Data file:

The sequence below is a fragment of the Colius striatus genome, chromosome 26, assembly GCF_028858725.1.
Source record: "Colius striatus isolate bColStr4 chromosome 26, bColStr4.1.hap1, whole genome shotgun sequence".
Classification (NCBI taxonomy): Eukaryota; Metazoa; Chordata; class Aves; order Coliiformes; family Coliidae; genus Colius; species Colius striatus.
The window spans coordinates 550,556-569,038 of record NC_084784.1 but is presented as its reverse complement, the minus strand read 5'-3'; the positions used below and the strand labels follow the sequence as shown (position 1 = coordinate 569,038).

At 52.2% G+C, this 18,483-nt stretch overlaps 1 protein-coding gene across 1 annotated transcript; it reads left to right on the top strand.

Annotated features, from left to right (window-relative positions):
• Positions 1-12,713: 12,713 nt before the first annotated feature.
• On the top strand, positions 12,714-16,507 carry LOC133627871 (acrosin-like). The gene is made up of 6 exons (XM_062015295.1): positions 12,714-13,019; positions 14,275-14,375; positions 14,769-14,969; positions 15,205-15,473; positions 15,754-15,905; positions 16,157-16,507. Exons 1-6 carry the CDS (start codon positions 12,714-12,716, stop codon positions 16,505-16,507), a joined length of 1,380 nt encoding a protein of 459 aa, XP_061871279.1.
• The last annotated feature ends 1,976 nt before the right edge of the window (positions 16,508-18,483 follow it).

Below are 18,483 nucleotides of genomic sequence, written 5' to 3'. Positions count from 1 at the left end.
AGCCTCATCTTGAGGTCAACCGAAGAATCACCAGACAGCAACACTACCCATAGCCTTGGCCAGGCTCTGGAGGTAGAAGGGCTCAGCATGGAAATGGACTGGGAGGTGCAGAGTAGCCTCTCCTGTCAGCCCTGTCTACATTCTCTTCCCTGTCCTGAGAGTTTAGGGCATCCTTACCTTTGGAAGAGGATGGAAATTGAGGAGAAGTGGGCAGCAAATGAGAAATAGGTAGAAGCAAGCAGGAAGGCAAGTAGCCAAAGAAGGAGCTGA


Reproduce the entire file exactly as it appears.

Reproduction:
The sequence below is a fragment of the Colius striatus genome, chromosome 26, assembly GCF_028858725.1.
Source record: "Colius striatus isolate bColStr4 chromosome 26, bColStr4.1.hap1, whole genome shotgun sequence".
Classification (NCBI taxonomy): Eukaryota; Metazoa; Chordata; class Aves; order Coliiformes; family Coliidae; genus Colius; species Colius striatus.
The window spans coordinates 550,556-569,038 of record NC_084784.1 but is presented as its reverse complement, the minus strand read 5'-3'; the positions used below and the strand labels follow the sequence as shown (position 1 = coordinate 569,038).

At 52.2% G+C, this 18,483-nt stretch overlaps 1 protein-coding gene across 1 annotated transcript; it reads left to right on the top strand.

Annotated features, from left to right (window-relative positions):
• Positions 1-12,713: 12,713 nt before the first annotated feature.
• On the top strand, positions 12,714-16,507 carry LOC133627871 (acrosin-like). The gene is made up of 6 exons (XM_062015295.1): positions 12,714-13,019; positions 14,275-14,375; positions 14,769-14,969; positions 15,205-15,473; positions 15,754-15,905; positions 16,157-16,507. Exons 1-6 carry the CDS (start codon positions 12,714-12,716, stop codon positions 16,505-16,507), a joined length of 1,380 nt encoding a protein of 459 aa, XP_061871279.1.
• The last annotated feature ends 1,976 nt before the right edge of the window (positions 16,508-18,483 follow it).

Below are 18,483 nucleotides of genomic sequence, written 5' to 3'. Positions count from 1 at the left end.
AGCCTCATCTTGAGGTCAACCGAAGAATCACCAGACAGCAACACTACCCATAGCCTTGGCCAGGCTCTGGAGGTAGAAGGGCTCAGCATGGAAATGGACTGGGAGGTGCAGAGTAGCCTCTCCTGTCAGCCCTGTCTACATTCTCTTCCCTGTCCTGAGAGTTTAGGGCATCCTTACCTTTGGAAGAGGATGGAAATTGAGGAGAAGTGGGCAGCAAATGAGAAATAGGTAGAAGCAAGCAGGAAGGCAAGTAGCCAAAGAAGGAGCTGA